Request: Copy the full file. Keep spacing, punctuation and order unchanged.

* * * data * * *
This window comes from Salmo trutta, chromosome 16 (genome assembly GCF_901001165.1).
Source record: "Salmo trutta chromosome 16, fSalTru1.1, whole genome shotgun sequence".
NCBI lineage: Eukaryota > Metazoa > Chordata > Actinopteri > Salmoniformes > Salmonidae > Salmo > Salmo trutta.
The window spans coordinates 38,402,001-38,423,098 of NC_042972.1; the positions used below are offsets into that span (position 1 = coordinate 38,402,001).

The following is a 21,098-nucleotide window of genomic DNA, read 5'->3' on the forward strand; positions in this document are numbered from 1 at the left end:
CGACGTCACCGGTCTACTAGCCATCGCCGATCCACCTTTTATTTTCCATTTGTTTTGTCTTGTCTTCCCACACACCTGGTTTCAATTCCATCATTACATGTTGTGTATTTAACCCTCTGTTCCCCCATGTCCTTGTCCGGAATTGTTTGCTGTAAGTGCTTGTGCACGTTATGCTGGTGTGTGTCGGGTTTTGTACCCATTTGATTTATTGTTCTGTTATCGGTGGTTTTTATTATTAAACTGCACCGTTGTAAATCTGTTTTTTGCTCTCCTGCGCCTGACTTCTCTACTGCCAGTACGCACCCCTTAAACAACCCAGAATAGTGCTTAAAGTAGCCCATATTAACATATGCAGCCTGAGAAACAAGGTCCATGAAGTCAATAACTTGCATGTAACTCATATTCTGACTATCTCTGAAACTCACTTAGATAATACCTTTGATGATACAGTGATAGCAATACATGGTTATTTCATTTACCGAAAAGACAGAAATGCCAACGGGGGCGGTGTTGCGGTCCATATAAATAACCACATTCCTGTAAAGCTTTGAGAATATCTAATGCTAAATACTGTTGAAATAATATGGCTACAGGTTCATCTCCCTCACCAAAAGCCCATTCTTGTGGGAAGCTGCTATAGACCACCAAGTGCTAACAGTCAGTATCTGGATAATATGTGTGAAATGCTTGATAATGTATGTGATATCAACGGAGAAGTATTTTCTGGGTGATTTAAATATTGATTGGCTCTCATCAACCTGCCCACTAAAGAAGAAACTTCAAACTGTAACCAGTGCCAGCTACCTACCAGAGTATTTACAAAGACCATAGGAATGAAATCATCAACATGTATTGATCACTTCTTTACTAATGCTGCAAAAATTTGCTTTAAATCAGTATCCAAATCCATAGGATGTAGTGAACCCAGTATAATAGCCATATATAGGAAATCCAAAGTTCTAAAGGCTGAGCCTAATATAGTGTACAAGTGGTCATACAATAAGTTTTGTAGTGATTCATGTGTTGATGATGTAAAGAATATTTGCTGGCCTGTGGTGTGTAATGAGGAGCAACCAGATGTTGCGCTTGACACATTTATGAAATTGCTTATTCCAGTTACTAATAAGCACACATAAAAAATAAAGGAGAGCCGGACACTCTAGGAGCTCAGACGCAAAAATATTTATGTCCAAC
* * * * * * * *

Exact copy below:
This window comes from Salmo trutta, chromosome 16 (genome assembly GCF_901001165.1).
Source record: "Salmo trutta chromosome 16, fSalTru1.1, whole genome shotgun sequence".
NCBI lineage: Eukaryota > Metazoa > Chordata > Actinopteri > Salmoniformes > Salmonidae > Salmo > Salmo trutta.
The window spans coordinates 38,402,001-38,423,098 of NC_042972.1; the positions used below are offsets into that span (position 1 = coordinate 38,402,001).

The following is a 21,098-nucleotide window of genomic DNA, read 5'->3' on the forward strand; positions in this document are numbered from 1 at the left end:
CGACGTCACCGGTCTACTAGCCATCGCCGATCCACCTTTTATTTTCCATTTGTTTTGTCTTGTCTTCCCACACACCTGGTTTCAATTCCATCATTACATGTTGTGTATTTAACCCTCTGTTCCCCCATGTCCTTGTCCGGAATTGTTTGCTGTAAGTGCTTGTGCACGTTATGCTGGTGTGTGTCGGGTTTTGTACCCATTTGATTTATTGTTCTGTTATCGGTGGTTTTTATTATTAAACTGCACCGTTGTAAATCTGTTTTTTGCTCTCCTGCGCCTGACTTCTCTACTGCCAGTACGCACCCCTTAAACAACCCAGAATAGTGCTTAAAGTAGCCCATATTAACATATGCAGCCTGAGAAACAAGGTCCATGAAGTCAATAACTTGCATGTAACTCATATTCTGACTATCTCTGAAACTCACTTAGATAATACCTTTGATGATACAGTGATAGCAATACATGGTTATTTCATTTACCGAAAAGACAGAAATGCCAACGGGGGCGGTGTTGCGGTCCATATAAATAACCACATTCCTGTAAAGCTTTGAGAATATCTAATGCTAAATACTGTTGAAATAATATGGCTACAGGTTCATCTCCCTCACCAAAAGCCCATTCTTGTGGGAAGCTGCTATAGACCACCAAGTGCTAACAGTCAGTATCTGGATAATATGTGTGAAATGCTTGATAATGTATGTGATATCAACGGAGAAGTATTTTCTGGGTGATTTAAATATTGATTGGCTCTCATCAACCTGCCCACTAAAGAAGAAACTTCAAACTGTAACCAGTGCCAGCTACCTACCAGAGTATTTACAAAGACCATAGGAATGAAATCATCAACATGTATTGATCACTTCTTTACTAATGCTGCAAAAATTTGCTTTAAATCAGTATCCAAATCCATAGGATGTAGTGAACCCAGTATAATAGCCATATATAGGAAATCCAAAGTTCTAAAGGCTGAGCCTAATATAGTGTACAAGTGGTCATACAATAAGTTTTGTAGTGATTCATGTGTTGATGATGTAAAGAATATTTGCTGGCCTGTGGTGTGTAATGAGGAGCAACCAGATGTTGCGCTTGACACATTTATGAAATTGCTTATTCCAGTTACTAATAAGCACACATAAAAAATAAAGGAGAGCCGGACACTCTAGGAGCTCAGACGCAAAAATATTTATGTCCAAC